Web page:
By Khalifa Hemed
Published August 25, 2017
Britain has set aside £350 million (about US$450 million) to help improve education, health and security services and boost jobs and prosperity in Tanzania.
Rory Stewart, United Kingdom’s Minister of State for Africa, has during his visit to the East African country announced that Britain is determined to help build a more secure and prosperous Tanzania over the next three years.
British aid, Stewart said in the country’s commercial capital, Dar es Salaam, will help to strengthen businesses and trade, which will create more jobs for young Tanzanians. Additionally, the UK will also support the Government of Tanzania to improve education and health services, provide access to clean water, as well as fight organized crime and corruption.
The announcement was made during Minister Stewart’s visit to State House where he met with President John Magufuli and discussed how Tanzania and the UK work together for shared future prosperity.
Speaking at State House, Minister Stewart said, “I am very excited to be in Tanzania and to witness the great strides that the country is making in education, providing access to clean water, fighting crime and stamping out corruption. As a key investor and development partner, the UK is committed to supporting the Government of Tanzania to boost economic growth and investment; improve the quality of basic services; and fight organized crime and corruption.”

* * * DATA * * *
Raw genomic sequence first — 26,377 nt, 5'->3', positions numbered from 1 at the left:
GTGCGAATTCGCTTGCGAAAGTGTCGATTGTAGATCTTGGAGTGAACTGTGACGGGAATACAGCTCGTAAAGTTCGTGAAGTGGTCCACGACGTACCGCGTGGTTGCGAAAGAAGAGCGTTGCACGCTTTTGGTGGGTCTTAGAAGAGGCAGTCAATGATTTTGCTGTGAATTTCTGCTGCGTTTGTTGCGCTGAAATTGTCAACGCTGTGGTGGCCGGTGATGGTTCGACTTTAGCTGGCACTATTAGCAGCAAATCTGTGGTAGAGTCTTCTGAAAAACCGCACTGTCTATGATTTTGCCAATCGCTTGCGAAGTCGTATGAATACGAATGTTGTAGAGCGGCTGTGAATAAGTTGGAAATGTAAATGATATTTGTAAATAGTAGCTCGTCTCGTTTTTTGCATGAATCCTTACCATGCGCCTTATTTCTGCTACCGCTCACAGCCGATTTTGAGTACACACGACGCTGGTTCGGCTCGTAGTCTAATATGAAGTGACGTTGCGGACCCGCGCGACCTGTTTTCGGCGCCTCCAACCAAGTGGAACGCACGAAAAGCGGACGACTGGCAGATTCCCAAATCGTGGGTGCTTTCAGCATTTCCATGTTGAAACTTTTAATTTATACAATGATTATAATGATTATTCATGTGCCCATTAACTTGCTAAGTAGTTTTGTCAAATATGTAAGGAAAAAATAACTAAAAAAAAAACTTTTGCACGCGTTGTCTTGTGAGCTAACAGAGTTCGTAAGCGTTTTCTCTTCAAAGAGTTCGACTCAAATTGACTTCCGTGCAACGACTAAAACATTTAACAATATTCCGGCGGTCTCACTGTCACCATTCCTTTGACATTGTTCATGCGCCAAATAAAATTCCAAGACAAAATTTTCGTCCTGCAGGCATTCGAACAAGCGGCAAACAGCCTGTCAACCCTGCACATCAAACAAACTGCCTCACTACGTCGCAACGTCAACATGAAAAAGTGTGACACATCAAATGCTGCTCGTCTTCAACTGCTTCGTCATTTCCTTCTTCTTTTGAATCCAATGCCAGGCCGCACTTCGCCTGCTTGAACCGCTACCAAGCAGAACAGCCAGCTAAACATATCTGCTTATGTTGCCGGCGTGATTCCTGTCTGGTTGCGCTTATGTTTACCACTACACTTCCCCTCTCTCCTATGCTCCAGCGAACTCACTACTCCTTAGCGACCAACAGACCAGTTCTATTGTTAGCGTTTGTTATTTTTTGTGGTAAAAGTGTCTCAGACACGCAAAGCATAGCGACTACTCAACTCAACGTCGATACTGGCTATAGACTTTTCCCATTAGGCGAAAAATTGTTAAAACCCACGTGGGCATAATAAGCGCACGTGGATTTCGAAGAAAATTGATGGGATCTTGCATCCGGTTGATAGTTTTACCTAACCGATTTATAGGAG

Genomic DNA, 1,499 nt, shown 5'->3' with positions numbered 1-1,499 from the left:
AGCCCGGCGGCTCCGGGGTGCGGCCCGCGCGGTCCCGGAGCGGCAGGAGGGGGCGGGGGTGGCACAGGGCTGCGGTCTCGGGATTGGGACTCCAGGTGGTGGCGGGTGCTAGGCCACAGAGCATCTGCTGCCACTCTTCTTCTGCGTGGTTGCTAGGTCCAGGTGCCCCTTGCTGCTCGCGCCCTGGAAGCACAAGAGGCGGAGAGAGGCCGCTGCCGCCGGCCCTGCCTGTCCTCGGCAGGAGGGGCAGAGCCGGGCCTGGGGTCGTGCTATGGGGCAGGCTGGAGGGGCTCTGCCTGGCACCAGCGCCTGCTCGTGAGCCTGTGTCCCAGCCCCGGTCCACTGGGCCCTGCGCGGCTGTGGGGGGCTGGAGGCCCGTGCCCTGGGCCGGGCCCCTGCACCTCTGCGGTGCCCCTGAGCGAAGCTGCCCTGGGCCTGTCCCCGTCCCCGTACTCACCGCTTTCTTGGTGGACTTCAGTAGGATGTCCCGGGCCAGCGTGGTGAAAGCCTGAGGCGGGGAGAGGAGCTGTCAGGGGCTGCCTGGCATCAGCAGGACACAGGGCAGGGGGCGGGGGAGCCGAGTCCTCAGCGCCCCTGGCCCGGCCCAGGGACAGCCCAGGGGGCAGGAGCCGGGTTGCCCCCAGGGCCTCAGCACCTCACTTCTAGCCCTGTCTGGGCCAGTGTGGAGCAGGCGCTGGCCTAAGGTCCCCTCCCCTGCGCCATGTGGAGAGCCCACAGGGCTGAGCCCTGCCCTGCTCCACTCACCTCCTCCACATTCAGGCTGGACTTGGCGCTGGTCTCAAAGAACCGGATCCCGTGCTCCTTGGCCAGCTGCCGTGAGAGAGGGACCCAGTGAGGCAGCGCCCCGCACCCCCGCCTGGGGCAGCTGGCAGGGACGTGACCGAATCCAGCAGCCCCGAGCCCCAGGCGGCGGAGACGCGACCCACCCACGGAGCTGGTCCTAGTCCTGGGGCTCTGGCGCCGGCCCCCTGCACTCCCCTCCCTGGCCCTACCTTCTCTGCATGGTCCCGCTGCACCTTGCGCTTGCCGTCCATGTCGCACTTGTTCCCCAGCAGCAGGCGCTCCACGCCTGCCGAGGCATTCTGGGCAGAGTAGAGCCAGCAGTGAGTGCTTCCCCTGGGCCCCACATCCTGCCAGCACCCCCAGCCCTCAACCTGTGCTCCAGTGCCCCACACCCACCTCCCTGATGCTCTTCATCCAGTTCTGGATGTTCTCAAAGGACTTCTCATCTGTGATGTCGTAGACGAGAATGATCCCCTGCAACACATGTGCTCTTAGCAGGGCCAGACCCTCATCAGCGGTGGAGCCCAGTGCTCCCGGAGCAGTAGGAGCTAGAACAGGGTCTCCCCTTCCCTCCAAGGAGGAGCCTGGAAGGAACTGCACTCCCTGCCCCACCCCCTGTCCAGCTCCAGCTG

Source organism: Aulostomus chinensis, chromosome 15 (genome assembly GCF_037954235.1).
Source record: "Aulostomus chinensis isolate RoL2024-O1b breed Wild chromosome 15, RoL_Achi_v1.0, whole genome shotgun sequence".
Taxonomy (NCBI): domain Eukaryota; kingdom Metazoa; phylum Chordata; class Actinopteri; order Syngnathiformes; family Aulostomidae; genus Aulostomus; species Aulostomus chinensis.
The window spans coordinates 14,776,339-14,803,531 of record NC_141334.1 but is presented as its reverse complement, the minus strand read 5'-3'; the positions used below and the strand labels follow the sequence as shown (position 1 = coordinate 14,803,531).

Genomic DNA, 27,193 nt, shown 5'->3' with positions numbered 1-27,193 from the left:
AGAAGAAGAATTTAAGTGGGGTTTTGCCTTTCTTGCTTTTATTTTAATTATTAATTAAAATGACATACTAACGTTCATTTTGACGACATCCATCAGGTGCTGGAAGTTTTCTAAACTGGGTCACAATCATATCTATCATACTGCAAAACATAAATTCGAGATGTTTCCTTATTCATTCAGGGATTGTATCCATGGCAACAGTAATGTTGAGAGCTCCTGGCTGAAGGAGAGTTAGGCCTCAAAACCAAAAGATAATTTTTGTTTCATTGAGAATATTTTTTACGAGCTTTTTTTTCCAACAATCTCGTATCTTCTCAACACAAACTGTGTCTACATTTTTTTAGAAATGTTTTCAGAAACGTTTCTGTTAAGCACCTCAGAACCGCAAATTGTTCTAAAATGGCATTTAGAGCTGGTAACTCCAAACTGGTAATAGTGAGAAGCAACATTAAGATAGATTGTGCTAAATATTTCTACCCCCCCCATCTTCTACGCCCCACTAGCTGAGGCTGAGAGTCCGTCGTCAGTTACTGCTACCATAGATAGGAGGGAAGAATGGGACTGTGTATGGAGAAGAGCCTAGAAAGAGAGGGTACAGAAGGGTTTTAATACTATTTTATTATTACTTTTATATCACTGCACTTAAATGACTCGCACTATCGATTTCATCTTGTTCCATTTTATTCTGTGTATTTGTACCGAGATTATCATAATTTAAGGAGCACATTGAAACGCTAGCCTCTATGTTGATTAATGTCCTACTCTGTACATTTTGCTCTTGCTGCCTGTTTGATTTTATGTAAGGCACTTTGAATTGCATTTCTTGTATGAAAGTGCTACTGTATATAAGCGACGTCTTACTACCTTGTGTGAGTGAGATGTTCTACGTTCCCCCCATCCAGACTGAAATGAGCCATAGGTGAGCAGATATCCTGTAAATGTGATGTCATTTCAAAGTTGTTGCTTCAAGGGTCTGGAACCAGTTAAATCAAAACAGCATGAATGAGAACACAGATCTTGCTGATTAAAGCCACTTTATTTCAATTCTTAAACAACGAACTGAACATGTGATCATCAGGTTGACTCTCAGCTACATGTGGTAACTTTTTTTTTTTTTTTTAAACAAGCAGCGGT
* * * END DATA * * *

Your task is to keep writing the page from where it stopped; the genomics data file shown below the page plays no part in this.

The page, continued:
Stewart also visited various projects supported by the UK Government. These included seeing how the UK is strengthening education services at Mkoani Primary School, improving healthcare at a nearby health facility, and working to strengthen trade and infrastructure at the Port of Dar es Salaam and Songas Power Plant. He also met with business and civil society leaders and had lunch with young Tanzanians.
Speaking after the lunch, Stewart said: “Young people are the key to unlocking Tanzania’s potential. The UK is committed to investing in Tanzania’s next generation through our support to education, and our work creating jobs and boosting businesses, in addition to programmes run through the British Council and our prestigious Chevening Scholarships.”
Tanzania was Stewart’s last stop in his seven-day visit to the Eastern Africa Region. Before visiting Tanzania, the Minister visited Ethiopia and Somalia, to see how the UK is providing lifesaving humanitarian aid to millions of people at risk of starvation.